An MP has hit out at Durham’s Police and Crime Commissioner after statistics revealed nearly 5% of all callers who phone 999 in the North East were met with a wait of sixty seconds before their emergency was handled by an operator in 2023.

Darlington MP Peter Gibson has stated that “we were promised improvements” as the latest police data release states that hundreds of people calling 999 in the North East this year were met with a wait of up to a minute before they could speak to an operator.

The latest data, released by, reveals that in April of 2023, 841 people who called 999 waited sixty seconds or more to be connected to an operator from Northumbria, Cleveland and Durham police forces.

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This wait applied to 5% of all calls from 2023 compared to the national average of 4.8%, as all three forces combined dealt with nearly 28,000 calls for help across April 2023.

Following the release of the statistics, Conservative MP Peter Gibson has remarked that Durham’s Police and Crime Commissioner should state what they are doing to reduce these wait times.

Mr Gibson said: “Just as we experience challenges with 101 we need a better 999 service when getting through to the Police.

“I want to know what, after several years in the job what Durham’s Labour Police & Crime Commissioner is doing about this. We were promised improvements and it’s time we started to see them.”

Individually, Cleveland Police saw the lowest percentage of calls answered after a minute or longer in April of this year, with just 75, equivalent to 0.8% of all calls being answered after this time.

Responding to the data, Superintendent Paul Richardson of Cleveland Police Force Control Room, said their reponse rate is down to the hard work of their staff, systems and processes.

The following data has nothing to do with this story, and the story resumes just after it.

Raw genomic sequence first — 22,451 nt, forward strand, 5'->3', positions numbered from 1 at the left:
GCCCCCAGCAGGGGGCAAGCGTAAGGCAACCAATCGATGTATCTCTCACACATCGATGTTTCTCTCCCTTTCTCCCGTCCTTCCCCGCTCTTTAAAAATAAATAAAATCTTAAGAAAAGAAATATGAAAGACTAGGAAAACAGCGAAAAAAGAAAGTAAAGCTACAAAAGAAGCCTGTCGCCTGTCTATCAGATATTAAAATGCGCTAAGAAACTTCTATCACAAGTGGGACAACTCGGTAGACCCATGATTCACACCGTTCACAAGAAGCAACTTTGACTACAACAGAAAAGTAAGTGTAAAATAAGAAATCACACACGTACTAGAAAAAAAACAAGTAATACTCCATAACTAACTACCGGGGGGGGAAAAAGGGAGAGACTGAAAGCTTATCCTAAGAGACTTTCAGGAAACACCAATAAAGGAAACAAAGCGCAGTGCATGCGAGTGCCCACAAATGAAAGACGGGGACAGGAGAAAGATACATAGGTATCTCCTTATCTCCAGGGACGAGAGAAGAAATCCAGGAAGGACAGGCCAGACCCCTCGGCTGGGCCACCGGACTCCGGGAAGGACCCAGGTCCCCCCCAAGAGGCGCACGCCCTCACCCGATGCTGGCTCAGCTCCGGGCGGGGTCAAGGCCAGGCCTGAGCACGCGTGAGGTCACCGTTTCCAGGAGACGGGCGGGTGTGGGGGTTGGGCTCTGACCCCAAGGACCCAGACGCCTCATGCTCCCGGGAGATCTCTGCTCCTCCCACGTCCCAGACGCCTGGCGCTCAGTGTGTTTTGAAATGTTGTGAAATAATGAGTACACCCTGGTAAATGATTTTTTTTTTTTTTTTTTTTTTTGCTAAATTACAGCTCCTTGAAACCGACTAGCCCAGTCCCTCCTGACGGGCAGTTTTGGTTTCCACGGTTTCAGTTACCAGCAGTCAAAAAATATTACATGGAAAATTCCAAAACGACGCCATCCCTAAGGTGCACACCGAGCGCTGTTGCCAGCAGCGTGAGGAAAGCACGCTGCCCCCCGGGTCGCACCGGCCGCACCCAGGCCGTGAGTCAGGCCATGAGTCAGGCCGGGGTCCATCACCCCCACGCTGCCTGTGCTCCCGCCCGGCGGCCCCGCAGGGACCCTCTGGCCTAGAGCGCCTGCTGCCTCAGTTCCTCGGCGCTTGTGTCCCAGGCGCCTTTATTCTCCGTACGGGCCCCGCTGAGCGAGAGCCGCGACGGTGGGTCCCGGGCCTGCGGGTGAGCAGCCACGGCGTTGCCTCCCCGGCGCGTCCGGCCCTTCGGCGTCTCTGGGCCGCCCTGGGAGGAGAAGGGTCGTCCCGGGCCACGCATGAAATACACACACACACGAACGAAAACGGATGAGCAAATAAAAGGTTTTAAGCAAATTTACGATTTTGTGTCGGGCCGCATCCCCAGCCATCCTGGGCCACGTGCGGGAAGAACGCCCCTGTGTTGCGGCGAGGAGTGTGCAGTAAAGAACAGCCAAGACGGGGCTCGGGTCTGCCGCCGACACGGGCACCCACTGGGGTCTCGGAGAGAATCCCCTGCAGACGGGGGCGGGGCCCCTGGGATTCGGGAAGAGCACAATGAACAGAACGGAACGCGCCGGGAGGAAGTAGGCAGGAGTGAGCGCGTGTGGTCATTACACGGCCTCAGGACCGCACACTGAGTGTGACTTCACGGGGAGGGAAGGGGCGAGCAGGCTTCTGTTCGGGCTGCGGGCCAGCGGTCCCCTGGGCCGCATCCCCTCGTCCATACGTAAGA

He said: “We have very dedicated and hard working staff within our Force Control Room who perform to a high standard, and experienced and well-trained supervisors who manage the demand coming in to our Force well.

"We also have a dedicated training team who deliver comprehensive and effective training to those staff and officers."

Comparatively, Durham Constabulary and Northumbria Police call handlers took over a minute to answer 515 and 885 calls for help respectively, with Durham's figures equating to 5.9% of all their calls from that month.

The Northern Echo also contacted Northumbria and Durham police for comment on the figures as Chief Inspector Ian Leach of Durham Constabulary says the force is working “tirelessly” under pressure to keep up with demand.

He said: “Across the country, the number of 999 calls being made to police has almost doubled in the last ten years. Just last month our control room handled more than 10,800 999 calls - the highest number of emergency calls that Durham Constabulary has ever recorded in a single month. 

“The vast majority of our emergency calls are answered within ten seconds. But sadly, we are still seeing people inappropriately using the 999 system, which does affect our ability to respond to those who genuinely need our help.

“Only around 20% of our 999 calls are genuine emergencies that require an immediate response, the remainder are things like non-urgent queries, requests for updates on ongoing investigations, prank calls, pocket dials, or calls made in error.”

Regarding the data for Northumbria Police, Assistant Chief Constable Scott Young, claims numbers for May that have not been released yet evidence great improvement from the force.

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He said: “We have been very open about the challenges we are facing as we continue to see a significant increase in the number of 999 calls received. We are committed to being here for you when you need us, which is why we have invested in new technology and additional contact handlers to help ensure we can provide the best service possible. 

“Those steps have already led to significant improvements. In May this year, we achieved our highest percentage of 999 calls answered in under 10 seconds – despite it being our busiest month in terms of the number of calls received since November last year.”

He added: “This is incredibly encouraging and is testament to the outstanding passion and dedication of the teams working in our control rooms, answering 999 or 101 calls and responding to online enquiries.

“However, we are not complacent and recognise there are times, for example when we see higher numbers of calls coming into our control rooms, when we are not able to respond as quickly as we would all want.”

The Northern Echo contacted Durham’s Police and Crime Commissioner for comment regarding the data and Peter Gibson’s comment but did not receive a statement.